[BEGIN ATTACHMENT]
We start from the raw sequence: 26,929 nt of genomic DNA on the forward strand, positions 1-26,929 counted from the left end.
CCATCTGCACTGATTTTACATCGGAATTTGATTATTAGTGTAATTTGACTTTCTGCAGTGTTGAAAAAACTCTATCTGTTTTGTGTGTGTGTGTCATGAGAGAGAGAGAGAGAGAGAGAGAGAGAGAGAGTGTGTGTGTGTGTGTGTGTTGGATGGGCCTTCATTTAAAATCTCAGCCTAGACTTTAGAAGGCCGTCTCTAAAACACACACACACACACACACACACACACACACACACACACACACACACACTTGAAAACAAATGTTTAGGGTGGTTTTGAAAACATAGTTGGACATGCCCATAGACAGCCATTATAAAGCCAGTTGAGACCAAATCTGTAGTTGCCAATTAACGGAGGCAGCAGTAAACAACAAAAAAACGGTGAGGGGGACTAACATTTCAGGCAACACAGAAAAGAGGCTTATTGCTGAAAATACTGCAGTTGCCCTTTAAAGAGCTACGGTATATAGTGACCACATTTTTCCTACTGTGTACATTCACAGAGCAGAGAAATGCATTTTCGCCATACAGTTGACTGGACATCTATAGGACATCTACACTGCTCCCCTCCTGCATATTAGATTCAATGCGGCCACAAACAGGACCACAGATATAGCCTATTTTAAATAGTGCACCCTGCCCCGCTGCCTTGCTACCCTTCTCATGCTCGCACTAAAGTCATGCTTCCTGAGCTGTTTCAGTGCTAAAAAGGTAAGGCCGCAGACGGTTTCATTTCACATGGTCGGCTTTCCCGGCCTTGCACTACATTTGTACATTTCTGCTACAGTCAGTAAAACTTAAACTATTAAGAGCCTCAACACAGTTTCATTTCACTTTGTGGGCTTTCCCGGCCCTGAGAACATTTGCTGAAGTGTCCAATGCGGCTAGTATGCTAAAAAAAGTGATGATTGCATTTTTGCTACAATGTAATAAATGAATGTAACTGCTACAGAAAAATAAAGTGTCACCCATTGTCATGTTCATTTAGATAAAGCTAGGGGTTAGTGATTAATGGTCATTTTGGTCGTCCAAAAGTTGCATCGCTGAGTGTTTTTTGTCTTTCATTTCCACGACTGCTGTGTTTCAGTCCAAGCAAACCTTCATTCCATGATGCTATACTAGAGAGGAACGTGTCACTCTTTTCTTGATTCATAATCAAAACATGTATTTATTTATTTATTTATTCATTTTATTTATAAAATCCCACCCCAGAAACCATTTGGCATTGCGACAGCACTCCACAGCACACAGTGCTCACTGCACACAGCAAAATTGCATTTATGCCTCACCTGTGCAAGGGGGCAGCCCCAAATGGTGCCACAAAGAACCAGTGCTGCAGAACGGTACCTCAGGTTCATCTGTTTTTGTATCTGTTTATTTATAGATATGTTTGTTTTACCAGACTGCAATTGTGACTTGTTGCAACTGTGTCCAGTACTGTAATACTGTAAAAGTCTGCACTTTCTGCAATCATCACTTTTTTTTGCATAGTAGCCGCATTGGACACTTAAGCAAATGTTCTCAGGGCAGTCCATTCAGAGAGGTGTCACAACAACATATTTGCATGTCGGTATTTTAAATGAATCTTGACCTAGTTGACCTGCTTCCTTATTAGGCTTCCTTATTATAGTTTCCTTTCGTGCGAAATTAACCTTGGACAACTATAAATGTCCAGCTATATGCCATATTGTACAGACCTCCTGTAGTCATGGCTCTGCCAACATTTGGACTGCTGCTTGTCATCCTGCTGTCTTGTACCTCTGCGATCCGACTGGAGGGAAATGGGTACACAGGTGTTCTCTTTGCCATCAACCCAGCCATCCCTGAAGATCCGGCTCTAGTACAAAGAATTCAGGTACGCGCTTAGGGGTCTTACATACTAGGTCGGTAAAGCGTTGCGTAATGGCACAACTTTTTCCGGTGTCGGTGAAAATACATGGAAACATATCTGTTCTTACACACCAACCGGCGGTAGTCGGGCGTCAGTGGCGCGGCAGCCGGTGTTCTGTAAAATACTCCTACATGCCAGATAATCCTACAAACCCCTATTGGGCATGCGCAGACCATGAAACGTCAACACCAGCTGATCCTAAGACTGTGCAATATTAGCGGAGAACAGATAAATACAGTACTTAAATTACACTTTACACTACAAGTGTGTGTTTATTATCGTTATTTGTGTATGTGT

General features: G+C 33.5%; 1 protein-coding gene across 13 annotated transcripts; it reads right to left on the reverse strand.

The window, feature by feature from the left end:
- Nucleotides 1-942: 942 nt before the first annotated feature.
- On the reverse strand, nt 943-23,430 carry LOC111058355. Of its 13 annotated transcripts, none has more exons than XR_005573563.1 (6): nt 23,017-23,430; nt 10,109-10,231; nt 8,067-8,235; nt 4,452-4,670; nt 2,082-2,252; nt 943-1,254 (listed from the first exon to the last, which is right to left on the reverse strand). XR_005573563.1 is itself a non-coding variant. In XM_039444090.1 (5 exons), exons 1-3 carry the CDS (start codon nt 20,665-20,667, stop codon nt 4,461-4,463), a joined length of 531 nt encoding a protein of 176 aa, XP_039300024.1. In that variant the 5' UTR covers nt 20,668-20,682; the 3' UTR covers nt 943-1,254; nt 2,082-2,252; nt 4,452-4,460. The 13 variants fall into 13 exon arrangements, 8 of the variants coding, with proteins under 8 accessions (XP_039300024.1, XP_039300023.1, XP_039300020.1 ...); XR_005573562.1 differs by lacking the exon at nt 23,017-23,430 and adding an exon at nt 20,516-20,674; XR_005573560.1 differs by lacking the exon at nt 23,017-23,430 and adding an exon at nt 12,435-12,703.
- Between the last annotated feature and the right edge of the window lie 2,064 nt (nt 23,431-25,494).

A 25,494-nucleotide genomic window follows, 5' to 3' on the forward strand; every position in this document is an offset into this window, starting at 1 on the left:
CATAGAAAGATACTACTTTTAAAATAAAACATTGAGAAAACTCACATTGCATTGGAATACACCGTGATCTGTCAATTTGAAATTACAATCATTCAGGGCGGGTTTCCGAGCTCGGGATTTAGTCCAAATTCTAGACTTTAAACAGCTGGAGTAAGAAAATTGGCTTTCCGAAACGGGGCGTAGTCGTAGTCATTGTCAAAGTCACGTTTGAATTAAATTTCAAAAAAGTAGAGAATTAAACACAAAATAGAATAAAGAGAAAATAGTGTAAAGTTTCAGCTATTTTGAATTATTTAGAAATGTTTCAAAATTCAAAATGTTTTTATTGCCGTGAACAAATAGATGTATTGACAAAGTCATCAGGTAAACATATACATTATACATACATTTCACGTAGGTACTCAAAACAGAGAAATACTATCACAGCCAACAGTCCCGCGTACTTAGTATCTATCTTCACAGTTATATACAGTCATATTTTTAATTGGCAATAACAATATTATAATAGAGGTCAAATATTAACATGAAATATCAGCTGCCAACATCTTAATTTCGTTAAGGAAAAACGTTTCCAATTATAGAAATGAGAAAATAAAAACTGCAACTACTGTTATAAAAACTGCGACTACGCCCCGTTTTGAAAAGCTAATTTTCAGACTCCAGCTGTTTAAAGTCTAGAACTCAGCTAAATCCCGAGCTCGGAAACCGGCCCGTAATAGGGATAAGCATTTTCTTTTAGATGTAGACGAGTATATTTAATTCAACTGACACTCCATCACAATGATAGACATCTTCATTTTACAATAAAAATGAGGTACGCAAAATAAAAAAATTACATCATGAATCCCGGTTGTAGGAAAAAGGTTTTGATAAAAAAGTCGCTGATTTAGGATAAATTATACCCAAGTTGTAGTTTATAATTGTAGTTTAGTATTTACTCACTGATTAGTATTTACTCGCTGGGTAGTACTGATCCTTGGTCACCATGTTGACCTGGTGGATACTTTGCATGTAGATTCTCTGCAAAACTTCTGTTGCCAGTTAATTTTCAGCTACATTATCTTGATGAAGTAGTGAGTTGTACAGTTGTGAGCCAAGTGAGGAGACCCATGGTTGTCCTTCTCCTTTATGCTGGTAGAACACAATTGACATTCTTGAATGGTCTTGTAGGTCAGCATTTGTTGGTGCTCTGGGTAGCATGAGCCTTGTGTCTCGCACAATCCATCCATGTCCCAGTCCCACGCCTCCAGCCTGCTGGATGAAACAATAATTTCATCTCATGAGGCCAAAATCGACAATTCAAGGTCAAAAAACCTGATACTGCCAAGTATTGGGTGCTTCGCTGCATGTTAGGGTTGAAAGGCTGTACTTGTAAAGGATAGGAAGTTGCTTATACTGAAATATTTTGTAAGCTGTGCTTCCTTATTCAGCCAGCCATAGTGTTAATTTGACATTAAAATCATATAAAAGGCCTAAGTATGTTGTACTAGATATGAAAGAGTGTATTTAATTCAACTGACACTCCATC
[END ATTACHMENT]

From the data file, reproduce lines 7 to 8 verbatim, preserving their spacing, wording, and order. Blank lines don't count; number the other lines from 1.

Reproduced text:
- Between the last annotated feature and the right edge of the window lie 2,064 nt (nt 23,431-25,494).

A 25,494-nucleotide genomic window follows, 5' to 3' on the forward strand; every position in this document is an offset into this window, starting at 1 on the left: